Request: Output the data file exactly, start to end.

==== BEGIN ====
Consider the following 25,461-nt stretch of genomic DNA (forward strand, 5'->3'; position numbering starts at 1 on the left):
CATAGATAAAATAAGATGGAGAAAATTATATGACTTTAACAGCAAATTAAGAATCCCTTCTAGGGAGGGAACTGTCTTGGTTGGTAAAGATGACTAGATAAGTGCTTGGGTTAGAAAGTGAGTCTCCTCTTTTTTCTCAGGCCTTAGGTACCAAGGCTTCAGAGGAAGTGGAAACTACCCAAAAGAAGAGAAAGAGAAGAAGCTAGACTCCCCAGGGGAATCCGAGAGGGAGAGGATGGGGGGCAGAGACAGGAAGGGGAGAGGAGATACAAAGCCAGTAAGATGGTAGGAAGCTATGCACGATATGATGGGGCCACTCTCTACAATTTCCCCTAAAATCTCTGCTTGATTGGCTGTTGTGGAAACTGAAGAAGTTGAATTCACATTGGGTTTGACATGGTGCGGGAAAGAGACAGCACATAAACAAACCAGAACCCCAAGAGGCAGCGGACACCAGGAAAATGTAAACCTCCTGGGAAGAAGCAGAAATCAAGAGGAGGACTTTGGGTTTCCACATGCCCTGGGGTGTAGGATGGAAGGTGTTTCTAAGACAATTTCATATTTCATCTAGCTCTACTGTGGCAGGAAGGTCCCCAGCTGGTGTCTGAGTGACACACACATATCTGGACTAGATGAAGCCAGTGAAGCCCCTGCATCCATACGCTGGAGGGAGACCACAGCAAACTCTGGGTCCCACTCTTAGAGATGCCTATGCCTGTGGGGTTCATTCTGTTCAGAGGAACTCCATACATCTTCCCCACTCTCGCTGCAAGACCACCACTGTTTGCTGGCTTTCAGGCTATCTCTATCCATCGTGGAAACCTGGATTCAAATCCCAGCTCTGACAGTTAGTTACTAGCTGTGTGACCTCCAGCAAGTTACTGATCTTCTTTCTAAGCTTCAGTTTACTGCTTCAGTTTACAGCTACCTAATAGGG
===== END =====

Consider the following 25,461-nt stretch of genomic DNA (forward strand, 5'->3'; position numbering starts at 1 on the left):
CATAGATAAAATAAGATGGAGAAAATTATATGACTTTAACAGCAAATTAAGAATCCCTTCTAGGGAGGGAACTGTCTTGGTTGGTAAAGATGACTAGATAAGTGCTTGGGTTAGAAAGTGAGTCTCCTCTTTTTTCTCAGGCCTTAGGTACCAAGGCTTCAGAGGAAGTGGAAACTACCCAAAAGAAGAGAAAGAGAAGAAGCTAGACTCCCCAGGGGAATCCGAGAGGGAGAGGATGGGGGGCAGAGACAGGAAGGGGAGAGGAGATACAAAGCCAGTAAGATGGTAGGAAGCTATGCACGATATGATGGGGCCACTCTCTACAATTTCCCCTAAAATCTCTGCTTGATTGGCTGTTGTGGAAACTGAAGAAGTTGAATTCACATTGGGTTTGACATGGTGCGGGAAAGAGACAGCACATAAACAAACCAGAACCCCAAGAGGCAGCGGACACCAGGAAAATGTAAACCTCCTGGGAAGAAGCAGAAATCAAGAGGAGGACTTTGGGTTTCCACATGCCCTGGGGTGTAGGATGGAAGGTGTTTCTAAGACAATTTCATATTTCATCTAGCTCTACTGTGGCAGGAAGGTCCCCAGCTGGTGTCTGAGTGACACACACATATCTGGACTAGATGAAGCCAGTGAAGCCCCTGCATCCATACGCTGGAGGGAGACCACAGCAAACTCTGGGTCCCACTCTTAGAGATGCCTATGCCTGTGGGGTTCATTCTGTTCAGAGGAACTCCATACATCTTCCCCACTCTCGCTGCAAGACCACCACTGTTTGCTGGCTTTCAGGCTATCTCTATCCATCGTGGAAACCTGGATTCAAATCCCAGCTCTGACAGTTAGTTACTAGCTGTGTGACCTCCAGCAAGTTACTGATCTTCTTTCTAAGCTTCAGTTTACTGCTTCAGTTTACAGCTACCTAATAGGG